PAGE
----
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Friday, October 31, 2014

This Parent's Perspective: Response to Nerdist On Retailers Selling M-Rated Games



Right off the bat, I am going to say this.  Your Mileage May Vary.   I am not your kid’s parent, and you are not my kid’s parent.  What I am about to say is going to totally misalign with your views and that’s OK.  This is merely the perspective, and really an opinion, on how I am raising my child who happens to love playing video games.

Last week, Nerdist: Play published a story about retailers’ selling M-Rated games to underage kids.  It talked about how the author watched a kid buy The Evil Within and how to deal with that occurrence.   The question asked was “Was there anybody in the wrong for what happened?” 

The response?

No. 

Why? 

Because parenting.

While I agree in the hypocrisy of saying a kid, today, shouldn’t be sold a game for which I clearly would have bought and played at a young age as well (circa 1987), I also have to say with complete awareness of how clich├ęd it sounds, “It was different in my day.”

Let’s flashback to the 80s when Atari and NES were the big names in video game consoles and look at this further.

As a young kid, I had a vivid imagination.  I knew there were no such things as monster under the bed or vampires or zombies, but my mind could certainly conjure up something more viscerally disturbing than anything Stephen King, Clive Barker, or even David Lynch could put on paper or screen.  Quite frankly, what you couldn’t see scared me more than what was actually shown.  I saw Poltergeist and Nightmare on Elm Street, The Exorcist, and Evil Dead 2 at a young age and those films scared the piss out of me.    Hell, the scenes in E.T. where the government scientists descend upon Elliot’s house were the stuff of mindmares when I returned home from the theater to a darkened house.   But, I survived.  I watched Die Hard in the theater and I was only 14 at the time.    So, while my imagination was overactive when it came to coming up with scare worthy thoughts, it didn’t spill out into the real world with me stringing up and torturing neighborhood animals or other children.  I did not become Ed Gein or Buffalo Bill.  Why?  Because my parents still had a grasp of what I was out doing and even though I did watch those scary movies… and *blush* I did sneak a Playboy or Hustler from another friend as well as rent low budget R Rated movies like Galactic Gigolo from my local video store when I couldn’t find something salacious on HBO at 2 in the morning.   I think I turned out fairly normal as an adult.   And, I have a 7 year old daughter who clearly shows signs of evil genius which means my parents failed me.   I was most likely going to follow their lead raising her.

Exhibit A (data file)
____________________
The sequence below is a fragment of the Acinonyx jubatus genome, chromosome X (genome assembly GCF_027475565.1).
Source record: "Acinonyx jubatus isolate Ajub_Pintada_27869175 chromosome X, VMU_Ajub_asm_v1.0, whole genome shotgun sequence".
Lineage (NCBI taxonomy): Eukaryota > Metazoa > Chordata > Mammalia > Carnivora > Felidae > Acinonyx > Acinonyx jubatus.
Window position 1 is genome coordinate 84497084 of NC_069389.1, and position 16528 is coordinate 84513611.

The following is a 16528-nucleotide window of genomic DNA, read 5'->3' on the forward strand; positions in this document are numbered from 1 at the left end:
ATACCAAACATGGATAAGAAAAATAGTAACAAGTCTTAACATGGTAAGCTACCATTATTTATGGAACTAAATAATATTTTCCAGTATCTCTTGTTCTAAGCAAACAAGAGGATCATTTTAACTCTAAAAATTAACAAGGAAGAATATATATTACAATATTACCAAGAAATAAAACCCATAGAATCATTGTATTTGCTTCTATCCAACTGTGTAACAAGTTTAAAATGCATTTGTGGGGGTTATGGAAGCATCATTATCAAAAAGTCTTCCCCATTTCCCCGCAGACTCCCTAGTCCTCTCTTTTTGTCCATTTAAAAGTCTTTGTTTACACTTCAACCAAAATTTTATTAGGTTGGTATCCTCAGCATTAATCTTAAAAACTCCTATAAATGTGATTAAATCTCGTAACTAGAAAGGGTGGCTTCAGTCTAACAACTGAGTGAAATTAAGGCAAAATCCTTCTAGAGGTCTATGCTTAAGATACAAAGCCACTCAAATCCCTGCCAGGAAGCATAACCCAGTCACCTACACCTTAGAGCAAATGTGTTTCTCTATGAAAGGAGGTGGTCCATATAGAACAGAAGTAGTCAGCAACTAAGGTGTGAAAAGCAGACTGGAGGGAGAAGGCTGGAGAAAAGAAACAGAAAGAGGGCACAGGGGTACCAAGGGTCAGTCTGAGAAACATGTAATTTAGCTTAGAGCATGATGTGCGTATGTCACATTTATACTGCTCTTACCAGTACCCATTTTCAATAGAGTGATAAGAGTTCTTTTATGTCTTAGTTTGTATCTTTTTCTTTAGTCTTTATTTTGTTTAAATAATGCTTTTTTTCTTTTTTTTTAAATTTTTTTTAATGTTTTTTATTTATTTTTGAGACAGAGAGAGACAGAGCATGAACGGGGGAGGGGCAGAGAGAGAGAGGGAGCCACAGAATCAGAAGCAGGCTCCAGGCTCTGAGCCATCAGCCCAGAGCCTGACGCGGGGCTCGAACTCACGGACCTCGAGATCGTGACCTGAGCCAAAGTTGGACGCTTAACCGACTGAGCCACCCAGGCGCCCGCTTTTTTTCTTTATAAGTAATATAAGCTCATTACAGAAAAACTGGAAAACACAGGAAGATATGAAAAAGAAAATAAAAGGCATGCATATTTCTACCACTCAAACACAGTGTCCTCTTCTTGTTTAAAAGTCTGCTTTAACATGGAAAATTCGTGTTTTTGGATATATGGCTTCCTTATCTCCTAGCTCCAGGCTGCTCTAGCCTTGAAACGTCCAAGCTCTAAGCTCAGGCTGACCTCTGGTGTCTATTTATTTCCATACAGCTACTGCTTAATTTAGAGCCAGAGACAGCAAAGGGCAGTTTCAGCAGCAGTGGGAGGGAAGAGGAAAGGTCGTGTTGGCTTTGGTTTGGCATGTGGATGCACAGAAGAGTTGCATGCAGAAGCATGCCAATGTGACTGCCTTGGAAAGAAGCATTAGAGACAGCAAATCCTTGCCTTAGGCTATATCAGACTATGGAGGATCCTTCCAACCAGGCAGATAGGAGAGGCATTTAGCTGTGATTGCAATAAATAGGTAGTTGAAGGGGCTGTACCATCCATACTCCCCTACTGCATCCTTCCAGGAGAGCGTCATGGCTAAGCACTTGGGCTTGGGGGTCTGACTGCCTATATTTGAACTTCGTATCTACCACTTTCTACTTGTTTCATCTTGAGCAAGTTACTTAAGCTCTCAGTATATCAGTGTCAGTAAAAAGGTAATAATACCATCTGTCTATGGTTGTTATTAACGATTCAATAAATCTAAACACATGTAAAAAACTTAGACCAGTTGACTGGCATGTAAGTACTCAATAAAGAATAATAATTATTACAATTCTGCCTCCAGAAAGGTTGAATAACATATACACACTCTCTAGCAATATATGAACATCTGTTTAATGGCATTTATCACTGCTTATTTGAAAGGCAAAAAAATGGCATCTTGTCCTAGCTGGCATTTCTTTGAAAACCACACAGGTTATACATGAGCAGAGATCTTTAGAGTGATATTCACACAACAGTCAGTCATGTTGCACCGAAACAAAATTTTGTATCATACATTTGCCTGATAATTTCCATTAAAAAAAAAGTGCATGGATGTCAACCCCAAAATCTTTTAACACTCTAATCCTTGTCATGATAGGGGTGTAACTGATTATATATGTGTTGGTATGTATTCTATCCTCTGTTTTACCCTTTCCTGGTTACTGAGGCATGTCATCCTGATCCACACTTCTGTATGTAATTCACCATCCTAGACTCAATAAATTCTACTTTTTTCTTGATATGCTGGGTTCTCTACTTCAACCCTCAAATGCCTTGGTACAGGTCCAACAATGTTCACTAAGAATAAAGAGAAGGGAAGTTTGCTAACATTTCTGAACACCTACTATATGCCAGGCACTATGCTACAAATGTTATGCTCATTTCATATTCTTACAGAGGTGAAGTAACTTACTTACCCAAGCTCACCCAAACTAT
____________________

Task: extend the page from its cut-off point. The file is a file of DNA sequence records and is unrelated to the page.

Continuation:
Here’s the thing, though.   The amount of material available to me in the 80s is a far cry from what there is now.  Yeah, I did see my fair share of nudity, violence, and drug use on film and television and other media, but the level of “depravity”, as some would call it, were ridiculously tame compared to stuff today like The Human Centipede and The Evil Within.   Now, that’s not to say that the same genre of movies or video games were available in the 80s.   After all, I Spit Upon Your Grave was made in 1978.  Custer’s Revenge, an adult themed Atari 2600 game, was made in 1982.   The difference was that there was no real easy way for a child like me to get ahold of those items when I was a kid.  Furthermore, Custer’s Revenge, while a depiction of nudity and sex between a man and a woman was still rendered in all the glory of Atari graphics, so it’s laughable if not even recognizable.    

It was just a different time when we were preteens in the 80s.   It was a time when Married With Children, The Simpsons, and Beavis and Butthead were deemed too hot for TV.  The amount of jaw dropping luridness seen in those shows was about as shocking as an exposed ankle would be to someone in the 1970s.  This was only 30 years ago, people.  We now have Game of Thrones and The Walking Dead on television.